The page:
And just like that, 2016 deals another blow to the global music community. The world watched in confusion as reports flooded the internet about a death at Prince’s Paisley Park compound, unclear as to whether or not the body found was indeed the beloved pop/soul/funk/R&B icon. Hours later, police confirmed the horrifying truth: The reign of Prince has ended. Causes are still unclear, but that’s almost beside the fact. On the heels of one devastating loss (David Bowie), came another, and fans are left reeling.
Prince Rogers Nelson came to fame in 1977 at the age of 18, when he signed a six-figure recording contract with Warner Bros. — at the time one of the largest contracts ever signed by a new act. Throughout his career he remained a stupefying enigma of personality and ridiculous multi-instrumental talent with alien music sensibilities that sent the world into a frenzy due to both his titillating performances and his substantially sensual lyrical content. At 5’2 with a beautiful, feminine face, he was given to wearing platform shoes and flashy clothes while shredding on crazy, sculptural guitars that were as loud as his outfits.
Over nearly forty years, Prince delivered consistently amazing music that defied genre and gender boundaries. He flipped the script with his female alter-ego Camille in ‘If I was Your Girlfriend’, described the escape from a tumultuous home life into the safe embrace of music in ‘Purple Rain’, infuriated the public with ‘Darling Nikki’, climbed the dance charts with ‘Let’s Go Crazy’, and the list of his musical accomplishments and ripostes goes on for ages.
Prince was also a web of contradictions: he was both flamboyant and a devout Jehovah’s Witness, an enormous personality on stage and a homebody recluse, a world-renown pop star who carefully guarded and prevented his release of music and videos online, and a brilliantly spoken orator who preferred to spell words like “you” in the childlike fashion of “u”.
Unbelievable legends of Prince abound. In Questlove’s book ‘Mo Metta Blues’, he recalls a bizarre and hilarious evening when he was invited out of the blue to roller skate with Prince:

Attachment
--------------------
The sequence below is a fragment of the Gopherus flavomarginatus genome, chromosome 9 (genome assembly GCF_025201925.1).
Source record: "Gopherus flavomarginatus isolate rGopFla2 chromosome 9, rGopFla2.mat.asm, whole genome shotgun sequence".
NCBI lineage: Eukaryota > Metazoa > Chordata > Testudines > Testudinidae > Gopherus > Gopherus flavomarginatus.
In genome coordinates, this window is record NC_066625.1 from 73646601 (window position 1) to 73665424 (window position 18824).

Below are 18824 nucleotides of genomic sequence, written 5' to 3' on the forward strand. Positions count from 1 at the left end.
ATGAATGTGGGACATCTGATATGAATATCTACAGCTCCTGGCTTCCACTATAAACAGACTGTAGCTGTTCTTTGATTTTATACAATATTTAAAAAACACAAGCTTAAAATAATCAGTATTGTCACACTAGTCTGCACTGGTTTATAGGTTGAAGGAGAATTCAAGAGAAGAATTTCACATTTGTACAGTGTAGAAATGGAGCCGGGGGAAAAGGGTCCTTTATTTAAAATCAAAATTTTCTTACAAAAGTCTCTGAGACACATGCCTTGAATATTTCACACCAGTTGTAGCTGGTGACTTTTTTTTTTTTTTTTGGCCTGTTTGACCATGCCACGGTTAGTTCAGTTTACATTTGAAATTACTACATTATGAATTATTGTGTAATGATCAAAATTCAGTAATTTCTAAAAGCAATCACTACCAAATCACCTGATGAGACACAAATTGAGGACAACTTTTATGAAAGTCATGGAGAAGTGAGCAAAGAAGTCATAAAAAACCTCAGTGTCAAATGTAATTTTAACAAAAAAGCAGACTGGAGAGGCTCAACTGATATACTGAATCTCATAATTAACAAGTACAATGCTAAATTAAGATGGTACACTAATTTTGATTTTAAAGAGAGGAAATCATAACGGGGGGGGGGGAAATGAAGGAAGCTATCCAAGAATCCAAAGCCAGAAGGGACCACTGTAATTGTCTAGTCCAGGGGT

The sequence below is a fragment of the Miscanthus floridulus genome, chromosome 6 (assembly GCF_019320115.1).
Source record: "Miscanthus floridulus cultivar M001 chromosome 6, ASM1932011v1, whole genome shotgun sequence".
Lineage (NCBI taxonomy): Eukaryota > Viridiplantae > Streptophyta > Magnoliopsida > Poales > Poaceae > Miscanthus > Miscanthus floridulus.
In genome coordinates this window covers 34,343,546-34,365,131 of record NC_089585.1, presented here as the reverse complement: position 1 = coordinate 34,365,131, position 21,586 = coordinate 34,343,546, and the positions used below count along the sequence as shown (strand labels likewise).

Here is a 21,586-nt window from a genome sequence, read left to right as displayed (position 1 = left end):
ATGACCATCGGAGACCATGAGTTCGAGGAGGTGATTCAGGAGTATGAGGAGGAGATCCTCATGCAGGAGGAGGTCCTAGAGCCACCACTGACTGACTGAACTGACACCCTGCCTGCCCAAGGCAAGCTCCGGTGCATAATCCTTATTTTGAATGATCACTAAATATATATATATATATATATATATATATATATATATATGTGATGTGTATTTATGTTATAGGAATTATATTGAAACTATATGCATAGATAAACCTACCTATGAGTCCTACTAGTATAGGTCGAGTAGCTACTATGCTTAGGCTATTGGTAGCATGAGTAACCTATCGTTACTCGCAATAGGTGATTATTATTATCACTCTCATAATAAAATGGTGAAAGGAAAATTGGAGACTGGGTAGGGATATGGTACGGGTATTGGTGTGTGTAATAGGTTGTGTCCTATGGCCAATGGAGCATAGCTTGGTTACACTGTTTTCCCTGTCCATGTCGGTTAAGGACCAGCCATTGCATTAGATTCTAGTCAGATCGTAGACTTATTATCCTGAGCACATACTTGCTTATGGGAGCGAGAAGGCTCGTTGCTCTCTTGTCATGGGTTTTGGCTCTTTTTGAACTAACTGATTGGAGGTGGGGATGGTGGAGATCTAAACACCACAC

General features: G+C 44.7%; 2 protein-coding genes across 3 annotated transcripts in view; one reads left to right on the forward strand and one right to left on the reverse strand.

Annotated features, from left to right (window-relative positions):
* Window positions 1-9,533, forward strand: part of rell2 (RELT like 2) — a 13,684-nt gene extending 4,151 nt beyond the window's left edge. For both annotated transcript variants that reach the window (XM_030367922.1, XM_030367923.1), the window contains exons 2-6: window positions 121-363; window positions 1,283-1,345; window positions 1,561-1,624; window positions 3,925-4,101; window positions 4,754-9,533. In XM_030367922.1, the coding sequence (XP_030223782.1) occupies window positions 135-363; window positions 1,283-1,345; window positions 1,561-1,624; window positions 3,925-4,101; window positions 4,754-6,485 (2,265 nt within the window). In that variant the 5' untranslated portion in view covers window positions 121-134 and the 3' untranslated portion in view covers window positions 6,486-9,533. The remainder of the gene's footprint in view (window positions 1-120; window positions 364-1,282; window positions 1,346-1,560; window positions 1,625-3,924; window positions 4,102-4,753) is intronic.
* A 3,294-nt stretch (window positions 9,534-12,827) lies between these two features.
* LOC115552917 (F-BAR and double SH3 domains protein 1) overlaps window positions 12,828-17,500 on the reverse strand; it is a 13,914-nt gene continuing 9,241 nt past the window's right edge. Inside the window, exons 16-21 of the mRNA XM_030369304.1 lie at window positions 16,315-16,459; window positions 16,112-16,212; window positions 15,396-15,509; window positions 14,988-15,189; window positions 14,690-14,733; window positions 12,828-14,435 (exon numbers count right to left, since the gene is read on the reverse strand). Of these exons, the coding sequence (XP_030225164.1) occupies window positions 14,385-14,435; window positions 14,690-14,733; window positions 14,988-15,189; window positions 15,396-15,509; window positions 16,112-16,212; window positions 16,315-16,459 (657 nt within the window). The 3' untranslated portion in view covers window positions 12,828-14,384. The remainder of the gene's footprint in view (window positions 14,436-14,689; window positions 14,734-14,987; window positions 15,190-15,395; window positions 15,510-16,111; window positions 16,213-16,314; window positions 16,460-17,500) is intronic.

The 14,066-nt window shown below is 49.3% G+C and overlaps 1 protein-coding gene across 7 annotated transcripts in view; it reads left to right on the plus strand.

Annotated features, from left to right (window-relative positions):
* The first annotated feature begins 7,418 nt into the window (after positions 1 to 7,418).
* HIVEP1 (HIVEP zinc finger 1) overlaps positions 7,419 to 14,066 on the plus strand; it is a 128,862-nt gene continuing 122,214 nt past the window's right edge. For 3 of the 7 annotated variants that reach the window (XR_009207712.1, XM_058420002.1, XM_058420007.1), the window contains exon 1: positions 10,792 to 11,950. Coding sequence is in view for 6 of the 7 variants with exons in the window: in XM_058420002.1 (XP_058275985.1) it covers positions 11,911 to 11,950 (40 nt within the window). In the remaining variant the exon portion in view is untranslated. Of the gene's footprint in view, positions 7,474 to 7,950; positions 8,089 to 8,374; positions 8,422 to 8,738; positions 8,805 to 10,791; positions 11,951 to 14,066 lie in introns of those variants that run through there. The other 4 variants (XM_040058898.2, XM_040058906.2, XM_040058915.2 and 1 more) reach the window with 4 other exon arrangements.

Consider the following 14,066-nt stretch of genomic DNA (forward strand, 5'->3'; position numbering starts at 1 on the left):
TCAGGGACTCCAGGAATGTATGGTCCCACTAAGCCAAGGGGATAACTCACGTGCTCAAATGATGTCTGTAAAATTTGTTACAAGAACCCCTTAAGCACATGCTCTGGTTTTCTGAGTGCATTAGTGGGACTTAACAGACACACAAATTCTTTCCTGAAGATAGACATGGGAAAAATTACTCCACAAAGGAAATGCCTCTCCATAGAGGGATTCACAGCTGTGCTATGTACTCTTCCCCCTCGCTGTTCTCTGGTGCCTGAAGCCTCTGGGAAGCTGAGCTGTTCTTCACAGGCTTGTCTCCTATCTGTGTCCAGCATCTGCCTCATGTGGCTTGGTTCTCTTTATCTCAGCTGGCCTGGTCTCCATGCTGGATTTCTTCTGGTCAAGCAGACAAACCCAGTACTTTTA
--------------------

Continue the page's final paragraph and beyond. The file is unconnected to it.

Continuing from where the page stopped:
When I got back, Prince had the briefcase out on the floor. He clicked the lock and opened it, and took out the strangest, most singular pair of roller skates I had ever seen. They were clear skates that lit up, and the wheels sent a multicolored spark trail into your path. He took them out and did a big lap around the rink. Man. He could skate like he could sing.
After news of Prince’s death, Talib Kweli took to Twitter to describe a time when he was at a club with Prince and how Prince “kicked all the dudes out, it was just us and the women. Then he read from the Bible.” On The Chappelle Show, Dave Chappelle hilariously reenacted a time he was called to the Paisley Park compound for a game of basketball with Prince, after which Prince made him pancakes. His impersonation later led to Prince’s ingenious use of Dave-dressed-up-as-Prince on the cover for ‘Breakfast Can Wait’. “That’s a Prince judo move right there,” Chappelle shared on an episode of The Tonight Show with Jimmy Fallon. “You make fun of Prince in a sketch and he’ll just use you in his album cover. What am I going to do — sue him for using a picture of me dressed up like him? That’s checkmate right there.”
Another legacy Prince left behind was one of style. As a fashion icon, Prince influenced culture for four decades with his androgynous glamour. Not only did major celebrities like Lenny Kravitz, Lady Gaga, Andre 3000 of Outkast, Janelle Monae, and many others pay respects to his style by imitating it in their own wardrobes, but over the past four decades, millions of young people took up the banner of Prince fashion by donning fringed pants, platforms, and metallic brocade suits. The fashion industry itself praised and lauded his brave sartorial dandyism by including homages to him in their collections. Most recently, Peter Dundas paid tribute to Prince with purple velvet pant suits for Roberto Cavalli Fall/Winter 2016.
In addition to music and style, Prince was also known for his support of women. He put Sheila E. on the map by collaborating with her on his groundbreaking album “Purple Rain”. Other muses and musical collaborators included Vanity – who fronted his all-girl band Vanity 6 – and Apollonia who later replaced Vanity, leading to a rename of the band to Apollonia 6. In the past few years leading up to his death, Prince worked with another all-girl band called Third Eye Girl, and they released astonishing albums that were recorded entirely analog in studio.
Unlike the death of Bowie, which Bowie himself foresaw and prepared for by giving his fans the parting gift of his last album, ‘Black Star’, there was no way to prepare for Prince’s death. It was a shock and surprise to us all, especially since he passed away at the young age of 57. There was no final album preparation or clandestine farewell. One day he was at Paisley Park hosting a dance party, and the next he was found lifeless in an elevator. However, when we reflect on the tremendous amount of creativity he poured into the world through his talent and his clothes and his singularity, we must ask: what would Prince want to be remembered for the most? Long ago, in an interview with Oprah in 1996, he provided the answer: “The music.” That is one thing Prince gave the world that is guaranteed to outlive us all.